Another big week of doings throughout the world of technical communications and content management (and other worlds too, but mentioning that would be off-topic). TCUK looks like a smashing success, good help from Craig Cardimon, an FAQ template from Rachel Houghton, and a poll question on copyright traps in the world of technical content. And that’s just on TechWhirl.com.
Our new community forums are chugging along, adding some great new voices, and engaging some we already respect. The big news here is that we are moving up our timeline to migrate the email discussion list to the community forum platform. By this time Monday, commenting and the list will be living together as one big happy, cantankerous and occasionally contentious family. Many thanks to Techwr-l founder Eric Ray for his invaluable assistance in converting from the old platform to the new. He’s mastered the dark art of the old platform, and has already made it all look easy… even if it isn’t.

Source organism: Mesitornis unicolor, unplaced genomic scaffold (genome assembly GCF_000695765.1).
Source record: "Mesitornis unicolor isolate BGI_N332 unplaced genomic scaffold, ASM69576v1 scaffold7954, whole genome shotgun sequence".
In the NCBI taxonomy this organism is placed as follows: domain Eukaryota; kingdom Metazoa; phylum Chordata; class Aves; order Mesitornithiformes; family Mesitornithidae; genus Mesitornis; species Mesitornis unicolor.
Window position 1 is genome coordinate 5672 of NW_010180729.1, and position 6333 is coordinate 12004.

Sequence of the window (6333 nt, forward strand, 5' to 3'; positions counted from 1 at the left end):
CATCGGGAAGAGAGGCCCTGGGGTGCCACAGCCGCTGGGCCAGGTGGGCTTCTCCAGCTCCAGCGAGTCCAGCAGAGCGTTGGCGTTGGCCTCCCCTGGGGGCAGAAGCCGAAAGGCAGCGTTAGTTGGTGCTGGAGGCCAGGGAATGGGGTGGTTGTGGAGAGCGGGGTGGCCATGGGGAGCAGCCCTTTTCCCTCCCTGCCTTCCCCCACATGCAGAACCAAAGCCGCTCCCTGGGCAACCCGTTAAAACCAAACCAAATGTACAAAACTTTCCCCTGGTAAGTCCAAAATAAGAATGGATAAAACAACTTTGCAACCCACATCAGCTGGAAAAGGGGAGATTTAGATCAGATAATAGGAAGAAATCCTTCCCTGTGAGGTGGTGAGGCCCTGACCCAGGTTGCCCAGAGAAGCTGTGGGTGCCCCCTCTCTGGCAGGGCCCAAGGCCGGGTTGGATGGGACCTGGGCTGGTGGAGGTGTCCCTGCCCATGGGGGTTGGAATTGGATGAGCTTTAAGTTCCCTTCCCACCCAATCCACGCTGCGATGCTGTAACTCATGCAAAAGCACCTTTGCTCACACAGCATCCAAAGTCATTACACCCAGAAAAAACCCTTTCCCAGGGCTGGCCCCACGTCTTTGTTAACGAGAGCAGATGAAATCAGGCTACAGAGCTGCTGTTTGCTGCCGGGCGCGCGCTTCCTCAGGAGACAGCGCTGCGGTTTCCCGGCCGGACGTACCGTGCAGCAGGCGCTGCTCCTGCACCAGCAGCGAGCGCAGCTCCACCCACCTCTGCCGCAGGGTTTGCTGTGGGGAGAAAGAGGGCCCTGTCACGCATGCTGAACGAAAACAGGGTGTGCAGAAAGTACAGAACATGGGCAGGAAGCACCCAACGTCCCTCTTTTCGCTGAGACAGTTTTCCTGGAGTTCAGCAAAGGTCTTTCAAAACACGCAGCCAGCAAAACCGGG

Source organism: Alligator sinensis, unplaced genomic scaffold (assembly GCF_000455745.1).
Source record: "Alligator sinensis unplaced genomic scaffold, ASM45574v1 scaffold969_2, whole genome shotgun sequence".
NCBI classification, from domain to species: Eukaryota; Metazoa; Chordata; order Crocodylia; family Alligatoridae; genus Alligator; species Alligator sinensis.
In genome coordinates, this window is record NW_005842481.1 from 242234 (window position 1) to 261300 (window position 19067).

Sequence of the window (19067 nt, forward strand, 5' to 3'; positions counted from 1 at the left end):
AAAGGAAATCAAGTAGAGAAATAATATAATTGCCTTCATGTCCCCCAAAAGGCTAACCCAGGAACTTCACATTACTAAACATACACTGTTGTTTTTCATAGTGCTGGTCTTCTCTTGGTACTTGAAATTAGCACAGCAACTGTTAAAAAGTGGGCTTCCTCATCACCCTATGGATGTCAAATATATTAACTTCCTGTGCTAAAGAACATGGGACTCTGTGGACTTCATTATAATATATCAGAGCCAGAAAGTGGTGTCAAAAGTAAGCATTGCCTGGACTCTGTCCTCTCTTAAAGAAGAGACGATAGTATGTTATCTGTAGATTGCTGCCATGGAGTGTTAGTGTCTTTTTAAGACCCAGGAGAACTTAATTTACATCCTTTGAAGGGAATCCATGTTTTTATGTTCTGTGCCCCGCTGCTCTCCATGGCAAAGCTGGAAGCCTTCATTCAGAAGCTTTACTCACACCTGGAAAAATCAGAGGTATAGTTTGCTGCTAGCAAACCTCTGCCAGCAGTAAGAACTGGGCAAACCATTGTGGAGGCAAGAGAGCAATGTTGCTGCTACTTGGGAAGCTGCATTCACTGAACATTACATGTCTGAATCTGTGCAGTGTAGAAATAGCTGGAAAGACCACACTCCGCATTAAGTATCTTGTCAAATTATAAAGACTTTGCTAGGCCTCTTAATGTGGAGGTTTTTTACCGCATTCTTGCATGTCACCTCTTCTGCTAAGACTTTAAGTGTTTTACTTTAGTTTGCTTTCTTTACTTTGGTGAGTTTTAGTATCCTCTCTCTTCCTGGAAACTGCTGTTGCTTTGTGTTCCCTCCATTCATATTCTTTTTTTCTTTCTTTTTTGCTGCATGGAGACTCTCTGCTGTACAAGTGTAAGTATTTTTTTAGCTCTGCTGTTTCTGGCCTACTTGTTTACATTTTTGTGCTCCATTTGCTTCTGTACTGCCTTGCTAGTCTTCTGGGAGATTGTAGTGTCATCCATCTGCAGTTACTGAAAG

Have a great weekend!
-Connie and the gang at TechWhirl
This week is a special edition of Tech Writer This Week. Summaries and Tweets from the 2013 Technical Communication UK Conference.
Here’s my latest collection of hints for making your work life more productive, no matter whether your office is in a cubicle farm, in your car, or even on your couch.
The FAQ (Frequently Asked/Answered Questions) delivers content to users/customers that addresses the most common information needs on using the products or services produced by the organization. Most often delivered via a website, the FAQ uses a Question and Answer format designed to be easily findable and quickly consumed.
Usually when I hear technical writers talking about plagiarism, they’re riffing on job candidates who’ve stolen items to include in their own portfolios. But, anyone with the duties of writer or editor in their daily workload should be considering intellectual property issues, specifically copyright infringement and plagiarism, on the content they publish. Do you use copyright traps?
Technical communicators are invited to share their encounters with the macabre mechanics of corporate existence, both real and imagined, in TechWhirl’s Tech Comm Halloween Horror Stories Festival
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